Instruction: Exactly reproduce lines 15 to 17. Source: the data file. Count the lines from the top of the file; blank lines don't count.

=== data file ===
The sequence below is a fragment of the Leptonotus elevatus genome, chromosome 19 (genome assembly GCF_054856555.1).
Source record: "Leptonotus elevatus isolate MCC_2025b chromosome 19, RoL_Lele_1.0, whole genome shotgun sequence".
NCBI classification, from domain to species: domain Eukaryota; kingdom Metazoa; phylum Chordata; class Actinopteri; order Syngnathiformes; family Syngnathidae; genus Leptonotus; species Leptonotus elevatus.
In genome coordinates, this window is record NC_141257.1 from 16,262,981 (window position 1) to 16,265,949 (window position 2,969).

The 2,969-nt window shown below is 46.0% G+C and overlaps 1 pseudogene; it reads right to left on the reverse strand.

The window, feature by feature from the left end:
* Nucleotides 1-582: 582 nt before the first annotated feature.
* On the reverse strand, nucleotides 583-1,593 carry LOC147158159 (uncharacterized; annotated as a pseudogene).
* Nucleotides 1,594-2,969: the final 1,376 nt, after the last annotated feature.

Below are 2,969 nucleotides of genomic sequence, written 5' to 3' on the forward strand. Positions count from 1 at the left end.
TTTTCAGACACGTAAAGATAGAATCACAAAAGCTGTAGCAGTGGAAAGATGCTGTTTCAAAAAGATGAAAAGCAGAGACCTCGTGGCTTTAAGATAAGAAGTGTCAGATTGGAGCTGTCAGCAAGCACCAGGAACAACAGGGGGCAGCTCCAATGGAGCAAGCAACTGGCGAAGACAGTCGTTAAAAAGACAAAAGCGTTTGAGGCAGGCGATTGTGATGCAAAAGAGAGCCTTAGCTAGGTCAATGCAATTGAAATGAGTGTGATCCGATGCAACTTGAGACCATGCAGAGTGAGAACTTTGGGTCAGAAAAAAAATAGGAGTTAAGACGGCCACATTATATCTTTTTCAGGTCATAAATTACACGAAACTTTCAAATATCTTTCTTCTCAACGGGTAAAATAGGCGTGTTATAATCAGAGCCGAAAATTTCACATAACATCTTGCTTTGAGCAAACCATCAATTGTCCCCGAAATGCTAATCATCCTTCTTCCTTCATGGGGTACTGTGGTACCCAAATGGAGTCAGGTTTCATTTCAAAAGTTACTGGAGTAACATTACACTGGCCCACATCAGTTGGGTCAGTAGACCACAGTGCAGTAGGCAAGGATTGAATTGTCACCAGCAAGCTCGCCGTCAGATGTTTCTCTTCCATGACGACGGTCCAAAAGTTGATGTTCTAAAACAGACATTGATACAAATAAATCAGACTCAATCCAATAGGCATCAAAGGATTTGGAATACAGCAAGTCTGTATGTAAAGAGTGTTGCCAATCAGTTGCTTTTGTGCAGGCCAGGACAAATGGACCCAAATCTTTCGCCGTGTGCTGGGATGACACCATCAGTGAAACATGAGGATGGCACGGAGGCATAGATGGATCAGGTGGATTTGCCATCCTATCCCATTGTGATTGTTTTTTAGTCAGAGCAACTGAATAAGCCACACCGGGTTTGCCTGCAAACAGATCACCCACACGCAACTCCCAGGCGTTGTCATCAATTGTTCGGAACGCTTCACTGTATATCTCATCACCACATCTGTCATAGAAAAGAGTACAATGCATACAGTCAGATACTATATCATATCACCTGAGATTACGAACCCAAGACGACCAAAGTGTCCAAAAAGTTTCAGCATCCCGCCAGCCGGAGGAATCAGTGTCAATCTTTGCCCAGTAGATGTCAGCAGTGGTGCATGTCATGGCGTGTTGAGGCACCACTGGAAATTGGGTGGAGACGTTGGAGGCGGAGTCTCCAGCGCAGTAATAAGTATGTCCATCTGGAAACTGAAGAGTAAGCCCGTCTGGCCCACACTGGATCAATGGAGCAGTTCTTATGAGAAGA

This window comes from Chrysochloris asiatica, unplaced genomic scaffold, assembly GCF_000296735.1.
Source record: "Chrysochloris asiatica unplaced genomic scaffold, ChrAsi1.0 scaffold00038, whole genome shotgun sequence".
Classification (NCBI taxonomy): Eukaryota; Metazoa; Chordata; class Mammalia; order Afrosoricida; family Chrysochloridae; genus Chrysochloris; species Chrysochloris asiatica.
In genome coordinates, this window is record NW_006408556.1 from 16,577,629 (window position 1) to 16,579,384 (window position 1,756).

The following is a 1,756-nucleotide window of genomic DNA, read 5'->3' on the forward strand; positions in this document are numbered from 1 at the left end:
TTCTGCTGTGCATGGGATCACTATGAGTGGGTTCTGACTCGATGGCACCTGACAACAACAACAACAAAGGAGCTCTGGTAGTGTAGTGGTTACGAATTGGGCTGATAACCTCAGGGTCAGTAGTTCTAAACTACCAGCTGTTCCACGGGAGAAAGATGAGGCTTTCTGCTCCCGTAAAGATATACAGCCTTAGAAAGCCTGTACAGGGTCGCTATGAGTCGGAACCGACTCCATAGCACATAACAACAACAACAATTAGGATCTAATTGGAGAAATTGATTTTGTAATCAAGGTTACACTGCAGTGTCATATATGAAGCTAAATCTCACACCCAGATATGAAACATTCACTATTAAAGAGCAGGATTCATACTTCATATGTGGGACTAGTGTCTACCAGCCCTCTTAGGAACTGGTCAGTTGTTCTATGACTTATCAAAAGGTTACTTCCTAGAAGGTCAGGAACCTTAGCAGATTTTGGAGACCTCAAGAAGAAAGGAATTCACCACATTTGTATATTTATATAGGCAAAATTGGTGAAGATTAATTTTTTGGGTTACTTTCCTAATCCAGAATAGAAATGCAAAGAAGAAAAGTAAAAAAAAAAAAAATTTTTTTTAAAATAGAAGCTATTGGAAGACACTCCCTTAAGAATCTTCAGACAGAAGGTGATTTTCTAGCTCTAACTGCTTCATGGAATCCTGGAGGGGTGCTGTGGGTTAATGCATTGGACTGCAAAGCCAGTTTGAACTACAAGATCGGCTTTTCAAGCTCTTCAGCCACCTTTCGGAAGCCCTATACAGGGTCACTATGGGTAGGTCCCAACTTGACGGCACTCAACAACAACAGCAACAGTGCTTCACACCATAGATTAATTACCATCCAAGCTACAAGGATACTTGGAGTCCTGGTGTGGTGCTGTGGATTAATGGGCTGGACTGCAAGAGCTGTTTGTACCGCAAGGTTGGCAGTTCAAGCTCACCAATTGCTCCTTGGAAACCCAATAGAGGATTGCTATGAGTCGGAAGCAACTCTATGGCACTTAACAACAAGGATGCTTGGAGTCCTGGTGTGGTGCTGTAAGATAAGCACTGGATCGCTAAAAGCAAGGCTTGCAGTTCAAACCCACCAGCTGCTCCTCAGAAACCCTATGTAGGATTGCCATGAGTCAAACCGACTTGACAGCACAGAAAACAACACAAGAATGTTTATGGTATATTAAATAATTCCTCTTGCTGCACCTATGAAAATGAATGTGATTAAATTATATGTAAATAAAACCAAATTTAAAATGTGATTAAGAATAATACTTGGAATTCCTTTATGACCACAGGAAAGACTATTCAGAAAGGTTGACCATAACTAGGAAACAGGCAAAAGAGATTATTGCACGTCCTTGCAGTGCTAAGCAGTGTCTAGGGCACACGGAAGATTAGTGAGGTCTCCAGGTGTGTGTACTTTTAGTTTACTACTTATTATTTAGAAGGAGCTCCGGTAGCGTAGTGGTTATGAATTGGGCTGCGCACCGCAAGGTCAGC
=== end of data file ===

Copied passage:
In genome coordinates, this window is record NW_006408556.1 from 16,577,629 (window position 1) to 16,579,384 (window position 1,756).

The following is a 1,756-nucleotide window of genomic DNA, read 5'->3' on the forward strand; positions in this document are numbered from 1 at the left end:
TTCTGCTGTGCATGGGATCACTATGAGTGGGTTCTGACTCGATGGCACCTGACAACAACAACAACAAAGGAGCTCTGGTAGTGTAGTGGTTACGAATTGGGCTGATAACCTCAGGGTCAGTAGTTCTAAACTACCAGCTGTTCCACGGGAGAAAGATGAGGCTTTCTGCTCCCGTAAAGATATACAGCCTTAGAAAGCCTGTACAGGGTCGCTATGAGTCGGAACCGACTCCATAGCACATAACAACAACAACAATTAGGATCTAATTGGAGAAATTGATTTTGTAATCAAGGTTACACTGCAGTGTCATATATGAAGCTAAATCTCACACCCAGATATGAAACATTCACTATTAAAGAGCAGGATTCATACTTCATATGTGGGACTAGTGTCTACCAGCCCTCTTAGGAACTGGTCAGTTGTTCTATGACTTATCAAAAGGTTACTTCCTAGAAGGTCAGGAACCTTAGCAGATTTTGGAGACCTCAAGAAGAAAGGAATTCACCACATTTGTATATTTATATAGGCAAAATTGGTGAAGATTAATTTTTTGGGTTACTTTCCTAATCCAGAATAGAAATGCAAAGAAGAAAAGTAAAAAAAAAAAAAATTTTTTTTAAAATAGAAGCTATTGGAAGACACTCCCTTAAGAATCTTCAGACAGAAGGTGATTTTCTAGCTCTAACTGCTTCATGGAATCCTGGAGGGGTGCTGTGGGTTAATGCATTGGACTGCAAAGCCAGTTTGAACTACAAGATCGGCTTTTCAAGCTCTTCAGCCACCTTTCGGAAGCCCTATACAGGGTCACTATGGGTAGGTCCCAACTTGACGGCACTCAACAACAACAGCAACAGTGCTTCACACCATAGATTAATTACCATCCAAGCTACAAGGATACTTGGAGTCCTGGTGTGGTGCTGTGGATTAATGGGCTGGACTGCAAGAGCTGTTTGTACCGCAAGGTTGGCAGTTCAAGCTCACCAATTGCTCCTTGGAAACCCAATAGAGGATTGCTATGAGTCGGAAGCAACTCTATGGCACTTAACAACAAGGATGCTTGGAGTCCTGGTGTGGTGCTGTAAGATAAGCACTGGATCGCTAAAAGCAAGGCTTGCAGTTCAAACCCACCAGCTGCTCCTCAGAAACCCTATGTAGGATTGCCATGAGTCAAACCGACTTGACAGCACAGAAAACAACACAAGAATGTTTATGGTATATTAAATAATTCCTCTTGCTGCACCTATGAAAATGAATGTGATTAAATTATATGTAAATAAAACCAAATTTAAAATGTGATTAAGAATAATACTTGGAATTCCTTTATGACCACAGGAAAGACTATTCAGAAAGGTTGACCATAACTAGGAAACAGGCAAAAGAGATTATTGCACGTCCTTGCAGTGCTAAGCAGTGTCTAGGGCACACGGAAGATTAGTGAGGTCTCCAGGTGTGTGTACTTTTAGTTTACTACTTATTATTTAGAAGGAGCTCCGGTAGCGTAGTGGTTATGAATTGGGCTGCGCACCGCAAGGTCAGC